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The Match Maker is the second book in The Husband Maker Series. If you haven’t read the first book yet, I recommend that you pick it up first before moving on with the series. You can check out my review of  The Husband Maker here.

The first book had ended with adding another strike into keeping up Charlotte’s nickname of husband maker as Kyle gets married within six months of breaking up with her. Enter the Scottish hottie Flynn… Aleena pushes Charlotte into going out with Flynn and once Charlotte and Flynn get to know each other, they hit it off quite well. Charlotte keeps insisting on being just friends though it is quite clear that Flynn would like to be more. Meanwhile, Charlotte sets up Aleena and Angus.

Flynn is an amazing character and I loved reading about him. He is fun, sporting and sensitive at the same time. Also, I do like the fact that this book has more ‘courting’ than the first and I loved the slow growing emotions at both end. The author manages to keep up a smooth flow of the story between the two books and the two separate characters.

I usually like to keep my reviews spoiler free, but in this case I just cannot. So, SPOILER ALERT… Do not read beyond this point if you do not want SPOILERS.
If you have read my previous review, you know that I saw it coming between Charlotte and Angus. So the ending of this book was just too predictable and clichéd for me. I felt highly let down by the turn of events. If Charlotte had to end up with Angus eventually, then it could have been done in one book instead making us read three books just to prove the husband maker point.

Anyway, overall this is an enjoyable book. The moments between Flynn and Charlotte make up somewhat for the clichéd ending. 




Excerpt

“What were you thinkin’?” he asked.

I shook my head. “You don’t want to know.”

Flynn raised an eyebrow. “Why wouldn’t I want to know?”

I shrugged.

“Ah, so you’re making me guess?”

“I doubt you could guess what I was thinking.”

“Can I try?”

I laughed. “Sure, you can try.”

“And you’ll tell me if I’m right?”

I knew he would never guess what I was thinking, so what was the harm in him trying? “Sure. I’ll tell you if you’re right.”

“Well, you’re frownin’ but you say you’re not angry, so it must be something you’re fretting over. Am I on the right path?”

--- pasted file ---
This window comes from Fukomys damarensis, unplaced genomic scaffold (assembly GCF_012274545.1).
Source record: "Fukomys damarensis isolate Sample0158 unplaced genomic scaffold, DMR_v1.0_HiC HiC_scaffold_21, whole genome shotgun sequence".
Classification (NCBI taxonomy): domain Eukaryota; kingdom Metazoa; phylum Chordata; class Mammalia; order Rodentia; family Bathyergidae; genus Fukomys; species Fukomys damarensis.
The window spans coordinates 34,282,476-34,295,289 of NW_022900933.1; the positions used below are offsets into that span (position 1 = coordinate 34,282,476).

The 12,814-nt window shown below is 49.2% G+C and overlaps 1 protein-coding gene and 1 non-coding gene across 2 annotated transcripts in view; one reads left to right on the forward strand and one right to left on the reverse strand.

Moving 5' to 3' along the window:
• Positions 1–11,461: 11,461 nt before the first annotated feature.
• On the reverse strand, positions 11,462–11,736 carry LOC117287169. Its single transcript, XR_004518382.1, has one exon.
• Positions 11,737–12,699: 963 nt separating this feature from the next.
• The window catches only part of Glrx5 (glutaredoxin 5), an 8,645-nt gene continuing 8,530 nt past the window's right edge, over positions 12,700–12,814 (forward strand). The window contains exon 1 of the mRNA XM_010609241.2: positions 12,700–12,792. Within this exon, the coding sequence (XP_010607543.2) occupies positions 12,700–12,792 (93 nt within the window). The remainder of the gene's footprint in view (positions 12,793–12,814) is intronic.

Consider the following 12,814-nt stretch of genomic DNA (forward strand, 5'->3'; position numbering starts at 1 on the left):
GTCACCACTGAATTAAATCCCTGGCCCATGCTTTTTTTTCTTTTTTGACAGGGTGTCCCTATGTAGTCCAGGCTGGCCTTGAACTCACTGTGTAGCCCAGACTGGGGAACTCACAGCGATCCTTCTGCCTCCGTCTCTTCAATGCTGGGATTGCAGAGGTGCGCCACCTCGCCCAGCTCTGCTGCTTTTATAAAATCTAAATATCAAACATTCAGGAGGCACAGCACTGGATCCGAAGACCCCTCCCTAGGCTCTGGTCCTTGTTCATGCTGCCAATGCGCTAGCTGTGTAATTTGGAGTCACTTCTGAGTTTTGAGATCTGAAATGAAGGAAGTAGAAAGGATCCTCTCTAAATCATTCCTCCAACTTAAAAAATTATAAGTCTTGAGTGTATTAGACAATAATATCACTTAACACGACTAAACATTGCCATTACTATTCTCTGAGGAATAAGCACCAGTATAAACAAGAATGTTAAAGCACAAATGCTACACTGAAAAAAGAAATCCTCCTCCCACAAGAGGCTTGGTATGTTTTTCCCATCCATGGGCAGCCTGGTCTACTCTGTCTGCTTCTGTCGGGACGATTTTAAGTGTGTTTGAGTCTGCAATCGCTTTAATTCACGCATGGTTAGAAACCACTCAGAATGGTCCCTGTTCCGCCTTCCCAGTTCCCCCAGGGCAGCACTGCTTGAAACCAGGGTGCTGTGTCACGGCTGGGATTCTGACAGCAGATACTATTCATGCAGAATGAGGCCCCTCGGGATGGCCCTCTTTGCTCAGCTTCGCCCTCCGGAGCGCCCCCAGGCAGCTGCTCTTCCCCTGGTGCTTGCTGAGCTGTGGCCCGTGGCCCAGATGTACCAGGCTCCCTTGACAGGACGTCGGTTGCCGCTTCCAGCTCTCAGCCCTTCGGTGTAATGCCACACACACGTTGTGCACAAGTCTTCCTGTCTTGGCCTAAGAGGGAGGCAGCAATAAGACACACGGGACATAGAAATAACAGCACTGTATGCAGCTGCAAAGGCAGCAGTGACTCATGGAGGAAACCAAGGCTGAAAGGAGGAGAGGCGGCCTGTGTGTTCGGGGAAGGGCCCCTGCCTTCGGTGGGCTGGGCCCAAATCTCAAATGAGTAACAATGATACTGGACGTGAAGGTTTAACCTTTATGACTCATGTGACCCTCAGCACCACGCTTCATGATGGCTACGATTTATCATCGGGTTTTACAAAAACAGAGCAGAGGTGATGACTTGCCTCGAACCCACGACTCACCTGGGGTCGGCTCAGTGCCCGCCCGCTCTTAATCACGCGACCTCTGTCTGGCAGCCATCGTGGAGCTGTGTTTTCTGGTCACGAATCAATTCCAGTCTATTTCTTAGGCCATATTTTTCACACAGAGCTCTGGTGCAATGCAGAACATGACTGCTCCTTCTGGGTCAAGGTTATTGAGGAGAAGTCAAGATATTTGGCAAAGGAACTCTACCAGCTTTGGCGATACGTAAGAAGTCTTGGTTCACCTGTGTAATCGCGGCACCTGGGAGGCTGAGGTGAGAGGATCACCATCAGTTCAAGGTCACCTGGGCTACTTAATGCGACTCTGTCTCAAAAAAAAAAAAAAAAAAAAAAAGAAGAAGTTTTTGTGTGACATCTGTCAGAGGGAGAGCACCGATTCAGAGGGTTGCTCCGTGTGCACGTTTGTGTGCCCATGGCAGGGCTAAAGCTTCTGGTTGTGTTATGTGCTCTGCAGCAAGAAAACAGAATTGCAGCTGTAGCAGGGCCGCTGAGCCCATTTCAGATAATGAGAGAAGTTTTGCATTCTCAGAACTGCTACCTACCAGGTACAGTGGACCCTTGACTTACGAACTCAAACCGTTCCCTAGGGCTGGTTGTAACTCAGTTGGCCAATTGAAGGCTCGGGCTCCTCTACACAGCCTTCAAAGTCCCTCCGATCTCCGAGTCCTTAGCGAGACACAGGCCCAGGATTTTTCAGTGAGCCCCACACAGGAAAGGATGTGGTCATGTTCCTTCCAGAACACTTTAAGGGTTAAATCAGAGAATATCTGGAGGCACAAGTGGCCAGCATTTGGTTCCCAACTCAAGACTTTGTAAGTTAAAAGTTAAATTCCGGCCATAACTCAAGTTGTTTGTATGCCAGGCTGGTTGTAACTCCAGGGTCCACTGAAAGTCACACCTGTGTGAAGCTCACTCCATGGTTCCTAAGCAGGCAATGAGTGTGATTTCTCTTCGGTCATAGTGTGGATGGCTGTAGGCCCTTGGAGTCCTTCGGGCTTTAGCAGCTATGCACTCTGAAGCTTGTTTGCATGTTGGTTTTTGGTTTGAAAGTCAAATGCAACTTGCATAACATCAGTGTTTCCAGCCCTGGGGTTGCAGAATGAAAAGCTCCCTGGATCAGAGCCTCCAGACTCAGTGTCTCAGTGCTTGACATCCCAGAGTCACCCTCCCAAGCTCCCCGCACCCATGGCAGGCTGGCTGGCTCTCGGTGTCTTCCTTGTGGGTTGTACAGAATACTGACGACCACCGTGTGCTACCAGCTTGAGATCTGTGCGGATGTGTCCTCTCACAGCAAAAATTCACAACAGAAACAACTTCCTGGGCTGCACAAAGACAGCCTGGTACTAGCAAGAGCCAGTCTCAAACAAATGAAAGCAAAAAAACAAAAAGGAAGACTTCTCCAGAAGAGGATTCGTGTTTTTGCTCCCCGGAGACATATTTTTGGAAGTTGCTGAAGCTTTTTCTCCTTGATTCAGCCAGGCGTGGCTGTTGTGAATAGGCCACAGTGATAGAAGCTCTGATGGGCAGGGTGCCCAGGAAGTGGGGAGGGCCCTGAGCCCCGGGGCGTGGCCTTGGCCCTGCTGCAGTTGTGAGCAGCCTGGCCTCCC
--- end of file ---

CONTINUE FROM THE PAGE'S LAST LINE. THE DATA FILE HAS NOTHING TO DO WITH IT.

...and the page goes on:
I shrugged and nodded a little at the same time. “Keep going. This might be very enlightening.”

Flynn kept his expression serious as he looked at me, but it was clear from his eyes that he was smiling. “You said you’ve just been heartbroken and maybe you’re not sure you want to date yet.”

I opened my eyes wide and Flynn bit back his smile.

“And here you are with me. And you’re finding me endlessly fascinating and you’re starting to wonder how you’re going to spend the day with me without falling madly in love.”

A laugh that sounded more like a snort escaped my mouth. Flynn was now grinning.

“How’d I do?” he asked.

“Pretty good. Until you got to the falling in love with you part. I was actually trying to figure out how to make sure you knew this wasn’t a date date. If you know what I mean.”

“You want me to know this is just a date, not a date date?”

“I’m thinking of it more like an appointment instead of a date.” I couldn’t believe I was saying this to him, but we were both smiling, and he didn’t seem the least bit upset. I suddenly felt comfortable and calm. He had practically read my mind and now I didn’t have to worry, because he knew exactly where my head was.

“An appointment, eh? Isn’t that more like a haircut? Or a filling in a tooth?”

I laughed again. “Maybe appointment is a bad choice of words.”

“Let’s just call it a play date. Like kids. That way we can have fun with no worries, and if I feel like it, I can pull your hair—”at this point he tugged on my ponytail “—or wrestle you to the ground.”

Now I raised both eyebrows.

“Ya know. Like kids do when they’re playing.”

“Okay, it’s a play date,” I agreed. “Not an appointment. But wrestling me to the ground is strictly forbidden. And you don’t need to worry. I’m not ready to fall in love with anyone right now. Not even a cute guy with a great accent.”

“Ah, she’s fallin’ already.” He bumped against me with his shoulder and we both smiled as we leaned on the rail and looked back at the silvery city.



Husband Maker Cover

Have you read the first book in the series?
The Husband Maker by Karey White

Grab your copy from
 


Wife Maker 2



Coming Spring 2015
The conclusion to The Husband Maker Series
The Wife Maker by Karey White







Karey White


Karey White grew up in Utah, Idaho, Oregon, and Missouri. She attended Ricks College and Brigham Young University. Her first novel, Gifted, was a Whitney Award Finalist. She loves to travel, read, bake treats, and spend time with family and friends. She and her husband are the parents of four great children. She teaches summer creative writing courses to young people and is currently working on her next book.

 




Giveaway

$25 Amazon Gift Card or Paypal Cash Ends 11/30/14 Open only to those who can legally enter, receive and use an Amazon.com Gift Code or Paypal Cash. Winning Entry will be verified prior to prize being awarded. No purchase necessary. You must be 18 or older to enter or have your parent enter for you. The winner will be chosen by rafflecopter and announced here as well as emailed and will have 48 hours to respond or a new winner will be chosen. This giveaway is in no way associated with Facebook, Twitter, Rafflecopter or any other entity unless otherwise specified. The number of eligible entries received determines the odds of winning. Giveaway was organized by Kathy from I Am A Reader and sponsored by the publisher. VOID WHERE PROHIBITED BY LAW.   a Rafflecopter giveaway